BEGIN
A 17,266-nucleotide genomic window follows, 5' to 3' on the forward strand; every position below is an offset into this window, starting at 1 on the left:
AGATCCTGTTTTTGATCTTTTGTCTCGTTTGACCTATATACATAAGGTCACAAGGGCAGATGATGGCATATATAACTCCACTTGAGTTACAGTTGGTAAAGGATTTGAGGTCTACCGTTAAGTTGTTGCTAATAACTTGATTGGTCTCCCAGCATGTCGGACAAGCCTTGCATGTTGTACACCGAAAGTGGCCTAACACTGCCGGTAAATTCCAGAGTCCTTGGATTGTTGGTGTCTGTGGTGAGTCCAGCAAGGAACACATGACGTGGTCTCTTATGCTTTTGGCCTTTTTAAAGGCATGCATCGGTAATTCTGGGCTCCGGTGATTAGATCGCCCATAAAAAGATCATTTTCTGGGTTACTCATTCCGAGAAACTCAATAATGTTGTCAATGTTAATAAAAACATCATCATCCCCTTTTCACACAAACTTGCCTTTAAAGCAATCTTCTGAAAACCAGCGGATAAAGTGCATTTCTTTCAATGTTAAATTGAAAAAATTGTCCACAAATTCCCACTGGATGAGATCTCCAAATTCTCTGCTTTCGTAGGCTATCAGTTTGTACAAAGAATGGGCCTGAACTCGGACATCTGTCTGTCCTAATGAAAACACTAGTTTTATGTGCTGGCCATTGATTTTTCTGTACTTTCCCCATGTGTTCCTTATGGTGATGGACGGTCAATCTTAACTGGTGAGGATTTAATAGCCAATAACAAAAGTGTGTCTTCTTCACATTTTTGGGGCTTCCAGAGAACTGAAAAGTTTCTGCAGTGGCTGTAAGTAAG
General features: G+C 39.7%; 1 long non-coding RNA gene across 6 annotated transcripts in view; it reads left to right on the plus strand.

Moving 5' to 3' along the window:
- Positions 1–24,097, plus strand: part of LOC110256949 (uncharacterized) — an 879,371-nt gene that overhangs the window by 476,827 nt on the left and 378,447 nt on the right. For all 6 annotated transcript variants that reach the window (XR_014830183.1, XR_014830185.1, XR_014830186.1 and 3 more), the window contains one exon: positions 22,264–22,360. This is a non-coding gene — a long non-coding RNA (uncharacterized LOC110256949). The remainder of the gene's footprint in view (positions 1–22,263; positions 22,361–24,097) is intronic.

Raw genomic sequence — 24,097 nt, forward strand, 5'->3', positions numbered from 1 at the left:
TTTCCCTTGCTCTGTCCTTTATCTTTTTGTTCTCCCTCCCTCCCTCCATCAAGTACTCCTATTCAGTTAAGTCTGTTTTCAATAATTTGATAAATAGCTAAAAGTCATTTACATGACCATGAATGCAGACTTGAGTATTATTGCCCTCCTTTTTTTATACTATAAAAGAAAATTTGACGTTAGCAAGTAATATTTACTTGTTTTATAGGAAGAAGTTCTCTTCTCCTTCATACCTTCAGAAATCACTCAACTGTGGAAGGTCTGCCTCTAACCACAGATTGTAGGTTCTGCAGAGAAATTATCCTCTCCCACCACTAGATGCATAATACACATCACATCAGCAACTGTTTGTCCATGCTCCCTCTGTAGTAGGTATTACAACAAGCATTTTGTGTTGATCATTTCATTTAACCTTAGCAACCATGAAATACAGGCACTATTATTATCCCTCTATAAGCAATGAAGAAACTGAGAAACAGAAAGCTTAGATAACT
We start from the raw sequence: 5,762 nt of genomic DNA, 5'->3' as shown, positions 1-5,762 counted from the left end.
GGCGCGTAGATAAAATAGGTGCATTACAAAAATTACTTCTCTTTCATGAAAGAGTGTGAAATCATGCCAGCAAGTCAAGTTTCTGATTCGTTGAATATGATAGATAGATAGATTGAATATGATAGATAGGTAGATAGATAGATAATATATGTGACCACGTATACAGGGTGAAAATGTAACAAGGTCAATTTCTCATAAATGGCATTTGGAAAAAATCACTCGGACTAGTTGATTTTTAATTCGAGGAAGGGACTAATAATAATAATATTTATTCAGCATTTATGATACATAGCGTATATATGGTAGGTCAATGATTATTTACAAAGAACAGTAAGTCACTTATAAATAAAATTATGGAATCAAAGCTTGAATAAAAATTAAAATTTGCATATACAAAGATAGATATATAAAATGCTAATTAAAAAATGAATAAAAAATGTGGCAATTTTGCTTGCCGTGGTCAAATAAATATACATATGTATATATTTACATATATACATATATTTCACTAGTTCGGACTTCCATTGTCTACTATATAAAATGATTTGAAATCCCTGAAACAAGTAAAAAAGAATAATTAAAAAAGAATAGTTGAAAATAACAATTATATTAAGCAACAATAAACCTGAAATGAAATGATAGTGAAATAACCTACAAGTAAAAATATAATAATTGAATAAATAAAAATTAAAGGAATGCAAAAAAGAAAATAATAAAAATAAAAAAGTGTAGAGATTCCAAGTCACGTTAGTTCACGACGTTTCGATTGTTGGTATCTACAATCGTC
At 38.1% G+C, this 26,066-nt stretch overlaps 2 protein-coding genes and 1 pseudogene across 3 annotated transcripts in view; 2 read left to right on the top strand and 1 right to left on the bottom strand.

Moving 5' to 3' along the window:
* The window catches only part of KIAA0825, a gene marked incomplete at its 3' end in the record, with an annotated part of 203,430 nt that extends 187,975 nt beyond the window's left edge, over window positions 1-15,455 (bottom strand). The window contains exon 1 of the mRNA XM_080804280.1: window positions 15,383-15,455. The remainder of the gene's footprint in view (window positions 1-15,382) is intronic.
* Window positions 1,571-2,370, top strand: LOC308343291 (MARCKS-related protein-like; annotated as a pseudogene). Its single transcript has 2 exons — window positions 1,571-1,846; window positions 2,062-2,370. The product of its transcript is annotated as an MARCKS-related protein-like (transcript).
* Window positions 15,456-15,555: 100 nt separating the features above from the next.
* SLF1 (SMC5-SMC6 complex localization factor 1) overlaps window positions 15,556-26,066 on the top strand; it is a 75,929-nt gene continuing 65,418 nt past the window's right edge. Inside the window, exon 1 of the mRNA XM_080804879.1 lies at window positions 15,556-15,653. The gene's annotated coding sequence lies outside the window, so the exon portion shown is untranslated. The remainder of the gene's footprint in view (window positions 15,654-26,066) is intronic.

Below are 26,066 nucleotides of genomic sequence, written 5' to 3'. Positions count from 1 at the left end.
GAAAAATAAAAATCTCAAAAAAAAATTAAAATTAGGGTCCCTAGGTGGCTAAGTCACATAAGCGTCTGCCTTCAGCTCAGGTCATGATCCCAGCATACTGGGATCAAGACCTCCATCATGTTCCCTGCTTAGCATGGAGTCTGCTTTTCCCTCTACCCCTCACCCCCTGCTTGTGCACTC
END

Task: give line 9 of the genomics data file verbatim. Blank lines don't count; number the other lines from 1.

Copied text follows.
GGCGCGTAGATAAAATAGGTGCATTACAAAAATTACTTCTCTTTCATGAAAGAGTGTGAAATCATGCCAGCAAGTCAAGTTTCTGATTCGTTGAATATGATAGATAGATAGATTGAATATGATAGATAGGTAGATAGATAGATAATATATGTGACCACGTATACAGGGTGAAAATGTAACAAGGTCAATTTCTCATAAATGGCATTTGGAAAAAATCACTCGGACTAGTTGATTTTTAATTCGAGGAAGGGACTAATAATAATAATATTTATTCAGCATTTATGATACATAGCGTATATATGGTAGGTCAATGATTATTTACAAAGAACAGTAAGTCACTTATAAATAAAATTATGGAATCAAAGCTTGAATAAAAATTAAAATTTGCATATACAAAGATAGATATATAAAATGCTAATTAAAAAATGAATAAAAAATGTGGCAATTTTGCTTGCCGTGGTCAAATAAATATACATATGTATATATTTACATATATACATATATTTCACTAGTTCGGACTTCCATTGTCTACTATATAAAATGATTTGAAATCCCTGAAACAAGTAAAAAAGAATAATTAAAAAAGAATAGTTGAAAATAACAATTATATTAAGCAACAATAAACCTGAAATGAAATGATAGTGAAATAACCTACAAGTAAAAATATAATAATTGAATAAATAAAAATTAAAGGAATGCAAAAAAGAAAATAATAAAAATAAAAAAGTGTAGAGATTCCAAGTCACGTTAGTTCACGACGTTTCGATTGTTGGTATCTACAATCGTC